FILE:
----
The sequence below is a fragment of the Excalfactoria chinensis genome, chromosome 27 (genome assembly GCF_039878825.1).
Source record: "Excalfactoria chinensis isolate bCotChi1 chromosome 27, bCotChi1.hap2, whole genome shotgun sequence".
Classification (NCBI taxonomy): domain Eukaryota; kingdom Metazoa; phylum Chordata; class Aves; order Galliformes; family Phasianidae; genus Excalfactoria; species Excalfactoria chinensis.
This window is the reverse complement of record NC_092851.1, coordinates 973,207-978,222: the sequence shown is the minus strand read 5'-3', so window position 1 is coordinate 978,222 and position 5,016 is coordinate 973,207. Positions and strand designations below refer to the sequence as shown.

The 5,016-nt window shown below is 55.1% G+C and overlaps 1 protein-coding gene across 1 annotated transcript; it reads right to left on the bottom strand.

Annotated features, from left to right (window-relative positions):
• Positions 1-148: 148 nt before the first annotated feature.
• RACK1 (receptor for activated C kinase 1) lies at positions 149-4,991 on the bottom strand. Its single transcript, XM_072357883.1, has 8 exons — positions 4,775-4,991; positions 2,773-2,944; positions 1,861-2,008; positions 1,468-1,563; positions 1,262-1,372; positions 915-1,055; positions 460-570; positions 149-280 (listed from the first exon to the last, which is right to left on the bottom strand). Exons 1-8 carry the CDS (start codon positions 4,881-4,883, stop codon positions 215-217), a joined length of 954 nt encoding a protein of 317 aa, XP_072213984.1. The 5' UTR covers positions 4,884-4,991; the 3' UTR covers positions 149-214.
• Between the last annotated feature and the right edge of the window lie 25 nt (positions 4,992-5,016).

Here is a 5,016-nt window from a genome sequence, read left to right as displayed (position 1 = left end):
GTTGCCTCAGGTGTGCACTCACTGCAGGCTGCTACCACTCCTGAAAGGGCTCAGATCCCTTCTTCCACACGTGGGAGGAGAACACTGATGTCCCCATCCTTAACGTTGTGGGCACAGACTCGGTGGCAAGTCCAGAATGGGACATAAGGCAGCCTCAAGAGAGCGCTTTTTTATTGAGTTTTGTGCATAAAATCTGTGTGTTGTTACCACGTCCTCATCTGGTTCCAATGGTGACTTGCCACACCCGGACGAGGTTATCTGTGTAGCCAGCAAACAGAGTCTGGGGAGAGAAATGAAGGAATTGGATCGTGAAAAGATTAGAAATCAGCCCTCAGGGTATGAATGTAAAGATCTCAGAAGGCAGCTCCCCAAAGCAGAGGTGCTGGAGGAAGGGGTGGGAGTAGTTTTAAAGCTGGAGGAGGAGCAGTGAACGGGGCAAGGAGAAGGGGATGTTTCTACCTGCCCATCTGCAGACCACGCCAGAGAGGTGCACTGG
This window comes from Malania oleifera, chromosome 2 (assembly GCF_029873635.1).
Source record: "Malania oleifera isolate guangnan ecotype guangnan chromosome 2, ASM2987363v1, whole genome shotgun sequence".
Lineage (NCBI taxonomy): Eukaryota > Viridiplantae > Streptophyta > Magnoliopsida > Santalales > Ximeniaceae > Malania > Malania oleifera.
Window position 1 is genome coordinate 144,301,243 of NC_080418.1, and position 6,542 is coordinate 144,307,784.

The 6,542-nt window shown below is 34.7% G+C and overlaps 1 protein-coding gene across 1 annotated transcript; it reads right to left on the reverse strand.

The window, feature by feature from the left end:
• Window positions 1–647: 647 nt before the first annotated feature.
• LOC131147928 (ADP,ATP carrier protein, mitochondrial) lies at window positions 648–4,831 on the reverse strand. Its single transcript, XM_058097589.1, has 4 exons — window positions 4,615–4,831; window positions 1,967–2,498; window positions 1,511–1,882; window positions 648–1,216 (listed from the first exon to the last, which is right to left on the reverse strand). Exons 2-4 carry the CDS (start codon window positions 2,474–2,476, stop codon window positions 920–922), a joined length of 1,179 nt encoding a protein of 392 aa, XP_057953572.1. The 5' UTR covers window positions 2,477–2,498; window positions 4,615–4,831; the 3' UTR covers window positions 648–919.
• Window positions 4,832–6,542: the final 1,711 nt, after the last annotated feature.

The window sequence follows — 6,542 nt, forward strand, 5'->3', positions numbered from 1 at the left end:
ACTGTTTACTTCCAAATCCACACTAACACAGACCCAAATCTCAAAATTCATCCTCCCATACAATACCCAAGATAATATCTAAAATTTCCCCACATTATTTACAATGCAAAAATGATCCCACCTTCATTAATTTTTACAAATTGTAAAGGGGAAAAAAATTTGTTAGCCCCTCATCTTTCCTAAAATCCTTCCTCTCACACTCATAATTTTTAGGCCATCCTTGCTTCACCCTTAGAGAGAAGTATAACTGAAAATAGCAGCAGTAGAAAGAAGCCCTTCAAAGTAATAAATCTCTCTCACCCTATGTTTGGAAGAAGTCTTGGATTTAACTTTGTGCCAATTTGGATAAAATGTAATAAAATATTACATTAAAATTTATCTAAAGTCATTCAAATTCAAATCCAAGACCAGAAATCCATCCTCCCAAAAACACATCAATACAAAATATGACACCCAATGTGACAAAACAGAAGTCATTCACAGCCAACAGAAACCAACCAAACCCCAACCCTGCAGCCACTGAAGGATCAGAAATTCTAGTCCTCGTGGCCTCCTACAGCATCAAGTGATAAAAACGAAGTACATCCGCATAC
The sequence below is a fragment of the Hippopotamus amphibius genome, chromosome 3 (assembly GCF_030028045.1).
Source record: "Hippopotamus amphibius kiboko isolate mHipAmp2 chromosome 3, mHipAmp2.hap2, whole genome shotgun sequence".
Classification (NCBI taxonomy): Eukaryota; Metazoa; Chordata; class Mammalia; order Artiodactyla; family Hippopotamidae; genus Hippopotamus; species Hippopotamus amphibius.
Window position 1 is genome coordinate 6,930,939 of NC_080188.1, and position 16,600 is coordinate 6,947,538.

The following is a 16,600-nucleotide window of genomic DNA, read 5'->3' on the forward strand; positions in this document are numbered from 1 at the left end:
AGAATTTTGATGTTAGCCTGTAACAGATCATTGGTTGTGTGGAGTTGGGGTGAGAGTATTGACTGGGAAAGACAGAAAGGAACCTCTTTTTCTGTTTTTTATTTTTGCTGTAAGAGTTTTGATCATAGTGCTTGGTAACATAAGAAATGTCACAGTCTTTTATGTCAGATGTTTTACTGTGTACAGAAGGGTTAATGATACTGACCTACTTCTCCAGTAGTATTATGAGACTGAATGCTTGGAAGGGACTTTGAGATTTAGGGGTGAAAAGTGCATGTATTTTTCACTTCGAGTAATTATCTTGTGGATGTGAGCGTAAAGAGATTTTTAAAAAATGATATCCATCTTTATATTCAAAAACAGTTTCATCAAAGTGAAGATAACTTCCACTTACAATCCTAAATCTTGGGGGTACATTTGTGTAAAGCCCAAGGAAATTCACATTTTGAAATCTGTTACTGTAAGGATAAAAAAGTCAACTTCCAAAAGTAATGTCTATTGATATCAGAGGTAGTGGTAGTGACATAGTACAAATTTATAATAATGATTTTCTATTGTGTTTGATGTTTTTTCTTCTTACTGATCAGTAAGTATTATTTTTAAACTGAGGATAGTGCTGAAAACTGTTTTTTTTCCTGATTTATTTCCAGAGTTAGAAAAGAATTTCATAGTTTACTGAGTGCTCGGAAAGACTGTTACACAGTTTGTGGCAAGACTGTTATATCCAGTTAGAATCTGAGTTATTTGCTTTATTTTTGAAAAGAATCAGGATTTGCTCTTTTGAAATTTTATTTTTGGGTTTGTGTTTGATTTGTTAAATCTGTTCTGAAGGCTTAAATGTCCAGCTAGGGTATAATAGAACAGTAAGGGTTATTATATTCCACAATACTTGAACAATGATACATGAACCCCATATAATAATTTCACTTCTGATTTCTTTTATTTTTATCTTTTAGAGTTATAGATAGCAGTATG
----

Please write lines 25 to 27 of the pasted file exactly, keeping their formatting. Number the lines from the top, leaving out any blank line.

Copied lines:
Classification (NCBI taxonomy): Eukaryota; Metazoa; Chordata; class Mammalia; order Artiodactyla; family Hippopotamidae; genus Hippopotamus; species Hippopotamus amphibius.
Window position 1 is genome coordinate 6,930,939 of NC_080188.1, and position 16,600 is coordinate 6,947,538.

The following is a 16,600-nucleotide window of genomic DNA, read 5'->3' on the forward strand; positions in this document are numbered from 1 at the left end: